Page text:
Beginning Again

Here I am once more, at the start of something new, trying to find my way as I wrestle with all the things I think I should be doing, like eating perfectly, making less waste, spending more time in the Word, giving, giving, giving...

My life is a big collection of shoulds.

I've tried to start over so many times, tried to give myself grace and embrace the imperfection of a life spent being human, and inevitably I end up feeling discouraged because—once again—I failed to meet all my expectations.

I eat something with bread or too much sugar. Gasp!

My rosacea goes haywire again. Eff this.

I lose my patience with Lucy. Cue the tears.

My Bible gathers dust. Don't look at me like that.

Will there ever be a point in my life when I'm not striving? 

I suppose not. Maybe the sooner I come to terms with this truth, the better. Maybe it's the false rejection of the striving—especially while I'm actively doing it—that makes me feel so much...less than. Because pretending that I'm not always working towards something, that I'm not always dissatisfied, is more exhausting than the striving itself. It's the "Oh, isn't this lovely? Isn't life wonderful?" shtick that kills my joy faster than the realization that, sometimes, I'm barely keeping it together.

No, I don't want to settle for my flaws. I don't want to embrace them as God's best for my life. But I do want to accept them. They're not going anywhere this side of heaven, and as long as I'm trying to change every tiny detail in my life until it meets a standard that ain't nobody but ME is holding up as ideal, I'm gonna keep running into this brick wall, the wall that reads "When you get here, you'll finally be happy all the time."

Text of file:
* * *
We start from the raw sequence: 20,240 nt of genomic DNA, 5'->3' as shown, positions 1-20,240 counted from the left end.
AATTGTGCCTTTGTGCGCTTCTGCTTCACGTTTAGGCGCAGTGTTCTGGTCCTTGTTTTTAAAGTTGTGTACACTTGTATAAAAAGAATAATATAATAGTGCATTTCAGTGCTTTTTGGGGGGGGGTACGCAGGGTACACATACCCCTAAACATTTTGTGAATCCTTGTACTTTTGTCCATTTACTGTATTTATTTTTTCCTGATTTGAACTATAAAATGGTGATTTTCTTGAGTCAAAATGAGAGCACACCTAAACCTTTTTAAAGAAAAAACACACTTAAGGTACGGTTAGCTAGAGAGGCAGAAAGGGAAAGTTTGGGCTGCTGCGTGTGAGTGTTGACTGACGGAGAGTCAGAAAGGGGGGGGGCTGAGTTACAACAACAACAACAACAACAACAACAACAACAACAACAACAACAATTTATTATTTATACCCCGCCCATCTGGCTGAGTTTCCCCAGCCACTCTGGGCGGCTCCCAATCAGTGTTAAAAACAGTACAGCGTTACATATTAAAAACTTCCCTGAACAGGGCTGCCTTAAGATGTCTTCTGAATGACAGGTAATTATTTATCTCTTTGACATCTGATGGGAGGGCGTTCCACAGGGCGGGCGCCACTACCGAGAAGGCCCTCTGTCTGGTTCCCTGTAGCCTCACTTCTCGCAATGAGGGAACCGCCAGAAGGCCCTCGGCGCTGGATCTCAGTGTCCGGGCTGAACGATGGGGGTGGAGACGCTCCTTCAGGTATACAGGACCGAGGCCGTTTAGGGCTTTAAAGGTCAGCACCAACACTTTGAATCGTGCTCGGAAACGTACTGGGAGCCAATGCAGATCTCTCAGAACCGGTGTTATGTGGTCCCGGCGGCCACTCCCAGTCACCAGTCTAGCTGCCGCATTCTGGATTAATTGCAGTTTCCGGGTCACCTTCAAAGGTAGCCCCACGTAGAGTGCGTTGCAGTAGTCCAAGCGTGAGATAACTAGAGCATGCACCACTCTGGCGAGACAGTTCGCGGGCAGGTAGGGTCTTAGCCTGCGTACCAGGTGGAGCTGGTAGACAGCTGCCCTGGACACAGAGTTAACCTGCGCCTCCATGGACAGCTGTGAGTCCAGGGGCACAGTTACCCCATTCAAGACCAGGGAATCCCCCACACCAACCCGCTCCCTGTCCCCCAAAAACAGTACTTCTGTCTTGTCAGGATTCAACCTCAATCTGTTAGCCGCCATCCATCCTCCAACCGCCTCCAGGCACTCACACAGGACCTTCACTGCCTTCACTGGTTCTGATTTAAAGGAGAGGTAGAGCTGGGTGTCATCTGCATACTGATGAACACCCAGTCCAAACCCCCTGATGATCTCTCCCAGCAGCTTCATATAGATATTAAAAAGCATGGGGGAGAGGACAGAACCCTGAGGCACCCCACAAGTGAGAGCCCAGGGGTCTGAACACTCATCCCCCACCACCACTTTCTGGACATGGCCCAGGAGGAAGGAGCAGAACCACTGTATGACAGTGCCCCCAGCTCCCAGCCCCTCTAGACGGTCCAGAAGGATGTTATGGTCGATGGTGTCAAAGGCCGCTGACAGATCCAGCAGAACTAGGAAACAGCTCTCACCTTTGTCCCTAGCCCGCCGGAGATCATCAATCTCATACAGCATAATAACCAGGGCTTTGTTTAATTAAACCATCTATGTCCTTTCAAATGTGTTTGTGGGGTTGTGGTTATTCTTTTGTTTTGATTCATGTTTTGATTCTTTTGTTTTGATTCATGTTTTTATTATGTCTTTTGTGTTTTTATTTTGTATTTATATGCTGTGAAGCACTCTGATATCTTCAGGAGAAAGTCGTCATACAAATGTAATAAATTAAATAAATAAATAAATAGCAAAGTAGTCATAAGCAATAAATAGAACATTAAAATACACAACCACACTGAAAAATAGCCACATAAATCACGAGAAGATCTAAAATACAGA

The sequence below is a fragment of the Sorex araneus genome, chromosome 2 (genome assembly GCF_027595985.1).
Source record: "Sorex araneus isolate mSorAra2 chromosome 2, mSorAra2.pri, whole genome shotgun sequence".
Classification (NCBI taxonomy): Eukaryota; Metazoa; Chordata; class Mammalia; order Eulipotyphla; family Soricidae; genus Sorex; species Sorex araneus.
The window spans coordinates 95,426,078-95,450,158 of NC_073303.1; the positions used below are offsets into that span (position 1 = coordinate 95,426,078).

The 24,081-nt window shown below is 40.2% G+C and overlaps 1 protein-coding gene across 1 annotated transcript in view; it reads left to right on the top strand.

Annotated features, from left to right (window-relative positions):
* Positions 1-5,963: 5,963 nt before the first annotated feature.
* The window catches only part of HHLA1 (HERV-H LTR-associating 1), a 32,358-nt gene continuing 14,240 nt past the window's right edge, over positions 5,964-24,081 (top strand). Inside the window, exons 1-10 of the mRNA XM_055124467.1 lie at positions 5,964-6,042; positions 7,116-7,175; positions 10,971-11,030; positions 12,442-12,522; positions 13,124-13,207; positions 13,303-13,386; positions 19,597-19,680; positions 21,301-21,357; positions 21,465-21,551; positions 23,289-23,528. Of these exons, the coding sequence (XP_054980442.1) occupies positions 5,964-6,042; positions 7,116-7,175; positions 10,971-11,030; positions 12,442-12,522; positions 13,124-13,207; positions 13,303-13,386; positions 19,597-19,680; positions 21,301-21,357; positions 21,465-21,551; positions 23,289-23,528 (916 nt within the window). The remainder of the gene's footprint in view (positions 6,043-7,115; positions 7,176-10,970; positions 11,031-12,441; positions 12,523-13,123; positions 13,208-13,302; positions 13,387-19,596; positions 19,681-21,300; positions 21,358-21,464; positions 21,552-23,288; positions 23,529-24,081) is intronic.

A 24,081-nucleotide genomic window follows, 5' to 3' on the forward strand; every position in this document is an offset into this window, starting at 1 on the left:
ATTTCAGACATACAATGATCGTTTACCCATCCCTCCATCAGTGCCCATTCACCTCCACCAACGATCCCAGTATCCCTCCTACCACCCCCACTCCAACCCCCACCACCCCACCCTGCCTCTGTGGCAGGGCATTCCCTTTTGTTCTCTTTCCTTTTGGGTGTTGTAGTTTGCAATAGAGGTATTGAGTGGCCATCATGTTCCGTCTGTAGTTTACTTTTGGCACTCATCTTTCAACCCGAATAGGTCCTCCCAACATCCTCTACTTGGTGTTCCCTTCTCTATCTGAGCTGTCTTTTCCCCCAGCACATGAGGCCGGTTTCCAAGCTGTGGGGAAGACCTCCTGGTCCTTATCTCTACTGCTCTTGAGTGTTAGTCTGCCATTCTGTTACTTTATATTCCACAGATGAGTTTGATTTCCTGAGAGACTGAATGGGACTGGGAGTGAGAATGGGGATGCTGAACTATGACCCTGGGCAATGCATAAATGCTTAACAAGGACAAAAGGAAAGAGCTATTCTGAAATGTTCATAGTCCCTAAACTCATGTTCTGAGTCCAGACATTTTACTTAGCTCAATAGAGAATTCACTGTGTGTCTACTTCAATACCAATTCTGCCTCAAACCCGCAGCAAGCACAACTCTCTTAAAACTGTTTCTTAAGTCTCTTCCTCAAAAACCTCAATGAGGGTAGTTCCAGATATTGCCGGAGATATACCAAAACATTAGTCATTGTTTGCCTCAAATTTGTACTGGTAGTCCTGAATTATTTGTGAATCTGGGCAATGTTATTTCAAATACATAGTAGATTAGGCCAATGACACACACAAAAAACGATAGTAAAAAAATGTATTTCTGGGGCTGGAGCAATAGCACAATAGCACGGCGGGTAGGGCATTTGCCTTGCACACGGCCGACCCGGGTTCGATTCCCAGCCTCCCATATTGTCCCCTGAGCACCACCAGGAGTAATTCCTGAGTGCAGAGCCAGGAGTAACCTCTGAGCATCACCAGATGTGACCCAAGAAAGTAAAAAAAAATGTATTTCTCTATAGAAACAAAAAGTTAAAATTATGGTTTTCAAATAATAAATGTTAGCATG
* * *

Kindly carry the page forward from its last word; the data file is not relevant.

Goodness gracious, who wants to be happy all the time?

Why are we so damn afraid of feeling something? I'm an introvert who thrives on melancholy and even I've fallen for this trick, hook, line, and sinker.

There is something to be said for pain and missing the mark. What is victory without loss? What is love without a broken heart? What is grace without the truth that I am constantly falling short...and celebrated anyway?

Who needs God when everything is as it should be? I would rather have years full of Jesus and whispered, urgent prayers than a life of soulless joy. As Jonathan Martin writes in his beautiful book, How To Survive A Shipwreck, "Repressing that which lives in the chaos beneath us is a perfectly good way to live an ordered life, but not a way to live a full one."

Give me the chaos of the monsters beneath the waves, not because they are especially lovely or good, but because they, too, are under the divine control of the One who created this life for me, and I can trust in His ability—and willingness—to keep them in their place.

Give me the fullness of a belly laughing to the rhythm of the tide as it carries all my efforts away.

Give me the cleansing of the water, refreshing and crisp, as it rushes over my wounds and heals them with its salt and sting.

Give me all that God has given, and let me give myself to Him.

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